Computed tomography utilization has increased markedly in recent years, as the performance of modern scanners improves. The increased utility of CT also brings with it concerns about the radiation dose associated with these procedures. Additionally, computed tomography systems are being deployed for research investigations involving small animals, and other specialized systems such as breast CT are also being evaluated for efficacy. Given these uses of CT technology, patient (mice and humans) size span a considerable range of diameters. In this investigation, Monte Carlo simulations were used to evaluate the radiation dose to long cylinders of water and polymethyl methacrylate (PMMA) over a comprehensive range of cylinders from 1 cm to 50 cm in diameter. In addition, monoenergetic x‐ray beams were studied ranging from 5 keV to 150 keV. Radiation dose was assessed at three different locations, including the Center, periphery, and over the entire volume of the cylinder. The geometry of a commercial CT scanner was simulated, and the influence of both the body and head bow tie filters as well as no bowtie filter was studied. The results of this investigation demonstrates the continuum of radiation dose across a wide range of patient diameters. In addition to demonstrating specific trends in CT dosimetry, a spreadsheet is available which allows the computation of radiation dose over a wide range of object diameters, for water and PMMA, for a large number of x‐ray spectra.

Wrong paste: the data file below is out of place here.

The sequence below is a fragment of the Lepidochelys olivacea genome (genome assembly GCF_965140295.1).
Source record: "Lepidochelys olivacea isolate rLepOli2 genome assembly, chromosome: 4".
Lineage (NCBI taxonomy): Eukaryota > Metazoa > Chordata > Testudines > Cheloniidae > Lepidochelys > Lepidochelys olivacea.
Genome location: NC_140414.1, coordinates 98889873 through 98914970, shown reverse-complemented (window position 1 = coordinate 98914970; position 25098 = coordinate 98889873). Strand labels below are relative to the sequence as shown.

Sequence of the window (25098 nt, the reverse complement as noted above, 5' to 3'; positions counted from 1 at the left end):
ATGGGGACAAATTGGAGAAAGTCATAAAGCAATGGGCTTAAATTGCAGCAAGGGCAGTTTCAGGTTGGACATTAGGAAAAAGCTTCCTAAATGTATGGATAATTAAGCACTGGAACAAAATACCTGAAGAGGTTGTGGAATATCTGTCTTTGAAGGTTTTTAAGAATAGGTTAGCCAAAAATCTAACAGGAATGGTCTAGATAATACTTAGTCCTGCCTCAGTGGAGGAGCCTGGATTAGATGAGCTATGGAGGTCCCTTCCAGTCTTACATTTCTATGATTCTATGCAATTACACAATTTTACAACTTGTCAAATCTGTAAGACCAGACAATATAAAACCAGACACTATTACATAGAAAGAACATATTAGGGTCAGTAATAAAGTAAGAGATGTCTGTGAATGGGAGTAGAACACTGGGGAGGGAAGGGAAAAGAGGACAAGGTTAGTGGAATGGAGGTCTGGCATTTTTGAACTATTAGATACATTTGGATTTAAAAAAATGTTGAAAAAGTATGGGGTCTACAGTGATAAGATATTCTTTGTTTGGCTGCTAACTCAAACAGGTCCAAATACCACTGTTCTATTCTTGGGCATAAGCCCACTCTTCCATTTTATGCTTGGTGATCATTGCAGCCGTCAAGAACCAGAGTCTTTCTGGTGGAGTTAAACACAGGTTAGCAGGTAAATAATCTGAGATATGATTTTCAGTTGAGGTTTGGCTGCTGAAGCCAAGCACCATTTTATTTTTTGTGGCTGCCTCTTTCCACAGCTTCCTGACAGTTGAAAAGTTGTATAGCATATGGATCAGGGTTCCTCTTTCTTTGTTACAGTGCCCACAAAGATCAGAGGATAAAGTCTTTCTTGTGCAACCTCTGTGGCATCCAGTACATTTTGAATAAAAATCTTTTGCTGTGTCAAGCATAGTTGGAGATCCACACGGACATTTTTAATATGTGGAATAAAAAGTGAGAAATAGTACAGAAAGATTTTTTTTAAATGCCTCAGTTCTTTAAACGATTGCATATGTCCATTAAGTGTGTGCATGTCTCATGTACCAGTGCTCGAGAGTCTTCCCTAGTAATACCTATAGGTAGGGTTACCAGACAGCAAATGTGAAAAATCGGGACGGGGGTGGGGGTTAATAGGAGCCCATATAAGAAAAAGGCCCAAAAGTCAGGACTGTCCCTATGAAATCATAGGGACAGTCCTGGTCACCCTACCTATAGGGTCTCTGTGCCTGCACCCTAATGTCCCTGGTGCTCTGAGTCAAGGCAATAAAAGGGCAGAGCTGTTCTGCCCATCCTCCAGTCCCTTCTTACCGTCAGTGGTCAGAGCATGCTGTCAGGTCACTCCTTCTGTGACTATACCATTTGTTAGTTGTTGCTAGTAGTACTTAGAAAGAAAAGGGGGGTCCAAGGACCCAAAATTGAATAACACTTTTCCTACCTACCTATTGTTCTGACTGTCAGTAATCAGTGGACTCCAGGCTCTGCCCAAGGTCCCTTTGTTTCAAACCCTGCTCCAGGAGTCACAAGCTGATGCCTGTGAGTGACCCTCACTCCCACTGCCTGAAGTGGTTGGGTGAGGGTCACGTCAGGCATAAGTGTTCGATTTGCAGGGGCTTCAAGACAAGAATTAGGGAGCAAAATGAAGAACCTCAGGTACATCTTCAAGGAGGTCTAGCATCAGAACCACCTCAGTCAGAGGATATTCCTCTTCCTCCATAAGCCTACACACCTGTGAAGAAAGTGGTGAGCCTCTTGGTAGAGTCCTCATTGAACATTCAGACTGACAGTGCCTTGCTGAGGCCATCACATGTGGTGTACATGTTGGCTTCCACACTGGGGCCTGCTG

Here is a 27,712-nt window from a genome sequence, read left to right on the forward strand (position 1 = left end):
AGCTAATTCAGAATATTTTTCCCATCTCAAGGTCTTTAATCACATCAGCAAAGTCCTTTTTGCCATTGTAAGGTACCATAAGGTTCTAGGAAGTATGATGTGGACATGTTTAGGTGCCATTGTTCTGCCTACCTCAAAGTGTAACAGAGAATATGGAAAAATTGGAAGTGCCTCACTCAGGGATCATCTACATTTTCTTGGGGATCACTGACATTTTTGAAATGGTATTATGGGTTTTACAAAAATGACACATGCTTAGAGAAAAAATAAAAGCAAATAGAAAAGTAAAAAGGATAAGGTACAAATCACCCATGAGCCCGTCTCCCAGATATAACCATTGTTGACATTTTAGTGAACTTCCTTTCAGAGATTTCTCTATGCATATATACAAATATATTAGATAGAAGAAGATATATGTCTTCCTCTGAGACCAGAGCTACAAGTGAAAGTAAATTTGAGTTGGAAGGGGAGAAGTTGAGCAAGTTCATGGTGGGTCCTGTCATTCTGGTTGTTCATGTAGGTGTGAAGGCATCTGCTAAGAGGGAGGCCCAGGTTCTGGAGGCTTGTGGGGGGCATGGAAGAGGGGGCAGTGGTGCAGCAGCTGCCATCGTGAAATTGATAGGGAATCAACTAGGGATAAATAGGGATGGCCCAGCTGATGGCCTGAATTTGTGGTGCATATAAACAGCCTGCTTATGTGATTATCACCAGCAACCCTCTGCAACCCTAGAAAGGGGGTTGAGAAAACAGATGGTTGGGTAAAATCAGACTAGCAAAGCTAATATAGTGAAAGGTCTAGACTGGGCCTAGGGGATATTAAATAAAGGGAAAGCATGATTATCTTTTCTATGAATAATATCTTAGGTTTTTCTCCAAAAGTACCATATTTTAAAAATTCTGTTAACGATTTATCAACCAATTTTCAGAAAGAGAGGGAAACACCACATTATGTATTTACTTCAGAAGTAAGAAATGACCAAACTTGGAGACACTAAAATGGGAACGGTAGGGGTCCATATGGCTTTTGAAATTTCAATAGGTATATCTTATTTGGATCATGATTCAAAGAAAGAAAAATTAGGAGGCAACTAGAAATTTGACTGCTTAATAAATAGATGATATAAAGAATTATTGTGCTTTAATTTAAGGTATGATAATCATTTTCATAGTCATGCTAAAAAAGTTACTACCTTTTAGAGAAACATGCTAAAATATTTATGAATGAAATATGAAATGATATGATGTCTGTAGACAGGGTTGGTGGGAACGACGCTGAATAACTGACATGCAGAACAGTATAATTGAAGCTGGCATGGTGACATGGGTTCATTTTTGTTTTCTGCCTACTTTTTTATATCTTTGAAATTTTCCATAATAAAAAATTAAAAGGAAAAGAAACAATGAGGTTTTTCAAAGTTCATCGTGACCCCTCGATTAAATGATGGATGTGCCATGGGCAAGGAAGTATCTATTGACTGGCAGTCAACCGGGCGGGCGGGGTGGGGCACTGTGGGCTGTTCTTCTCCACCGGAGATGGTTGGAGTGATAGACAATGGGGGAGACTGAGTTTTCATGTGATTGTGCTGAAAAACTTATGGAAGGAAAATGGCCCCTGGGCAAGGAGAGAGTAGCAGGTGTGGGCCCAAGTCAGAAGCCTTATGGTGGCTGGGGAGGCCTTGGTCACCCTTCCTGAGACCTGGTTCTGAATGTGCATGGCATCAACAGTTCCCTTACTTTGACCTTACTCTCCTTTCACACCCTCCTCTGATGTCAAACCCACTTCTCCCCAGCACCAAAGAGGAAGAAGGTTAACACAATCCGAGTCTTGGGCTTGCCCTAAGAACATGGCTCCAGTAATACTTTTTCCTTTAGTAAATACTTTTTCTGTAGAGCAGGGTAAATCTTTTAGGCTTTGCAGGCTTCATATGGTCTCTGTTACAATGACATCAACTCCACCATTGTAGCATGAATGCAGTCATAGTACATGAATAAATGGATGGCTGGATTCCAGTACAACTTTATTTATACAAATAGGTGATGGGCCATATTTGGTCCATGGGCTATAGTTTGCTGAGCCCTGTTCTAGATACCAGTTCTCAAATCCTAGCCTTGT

ASJC Scopus subject areas
- Radiology Nuclear Medicine and imaging